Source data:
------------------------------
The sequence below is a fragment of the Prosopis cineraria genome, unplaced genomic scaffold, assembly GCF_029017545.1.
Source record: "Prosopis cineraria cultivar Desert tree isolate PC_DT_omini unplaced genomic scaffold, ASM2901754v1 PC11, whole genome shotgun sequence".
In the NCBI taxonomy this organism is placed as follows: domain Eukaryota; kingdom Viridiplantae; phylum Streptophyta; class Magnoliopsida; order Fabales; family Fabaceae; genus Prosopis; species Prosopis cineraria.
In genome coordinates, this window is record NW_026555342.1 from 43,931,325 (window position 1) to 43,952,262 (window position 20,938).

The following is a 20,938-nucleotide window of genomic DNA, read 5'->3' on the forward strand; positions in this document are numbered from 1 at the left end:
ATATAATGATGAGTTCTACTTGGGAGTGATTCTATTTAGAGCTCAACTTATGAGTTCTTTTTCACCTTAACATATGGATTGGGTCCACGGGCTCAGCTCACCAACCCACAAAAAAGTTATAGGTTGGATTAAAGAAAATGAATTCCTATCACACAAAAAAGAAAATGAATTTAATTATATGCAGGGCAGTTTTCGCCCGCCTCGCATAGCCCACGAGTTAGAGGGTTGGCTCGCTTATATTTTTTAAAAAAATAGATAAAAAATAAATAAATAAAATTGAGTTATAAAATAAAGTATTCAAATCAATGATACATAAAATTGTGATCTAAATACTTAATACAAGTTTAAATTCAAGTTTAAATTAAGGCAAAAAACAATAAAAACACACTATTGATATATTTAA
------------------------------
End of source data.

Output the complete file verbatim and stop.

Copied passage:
The sequence below is a fragment of the Prosopis cineraria genome, unplaced genomic scaffold, assembly GCF_029017545.1.
Source record: "Prosopis cineraria cultivar Desert tree isolate PC_DT_omini unplaced genomic scaffold, ASM2901754v1 PC11, whole genome shotgun sequence".
In the NCBI taxonomy this organism is placed as follows: domain Eukaryota; kingdom Viridiplantae; phylum Streptophyta; class Magnoliopsida; order Fabales; family Fabaceae; genus Prosopis; species Prosopis cineraria.
In genome coordinates, this window is record NW_026555342.1 from 43,931,325 (window position 1) to 43,952,262 (window position 20,938).

The following is a 20,938-nucleotide window of genomic DNA, read 5'->3' on the forward strand; positions in this document are numbered from 1 at the left end:
ATATAATGATGAGTTCTACTTGGGAGTGATTCTATTTAGAGCTCAACTTATGAGTTCTTTTTCACCTTAACATATGGATTGGGTCCACGGGCTCAGCTCACCAACCCACAAAAAAGTTATAGGTTGGATTAAAGAAAATGAATTCCTATCACACAAAAAAGAAAATGAATTTAATTATATGCAGGGCAGTTTTCGCCCGCCTCGCATAGCCCACGAGTTAGAGGGTTGGCTCGCTTATATTTTTTAAAAAAATAGATAAAAAATAAATAAATAAAATTGAGTTATAAAATAAAGTATTCAAATCAATGATACATAAAATTGTGATCTAAATACTTAATACAAGTTTAAATTCAAGTTTAAATTAAGGCAAAAAACAATAAAAACACACTATTGATATATTTAA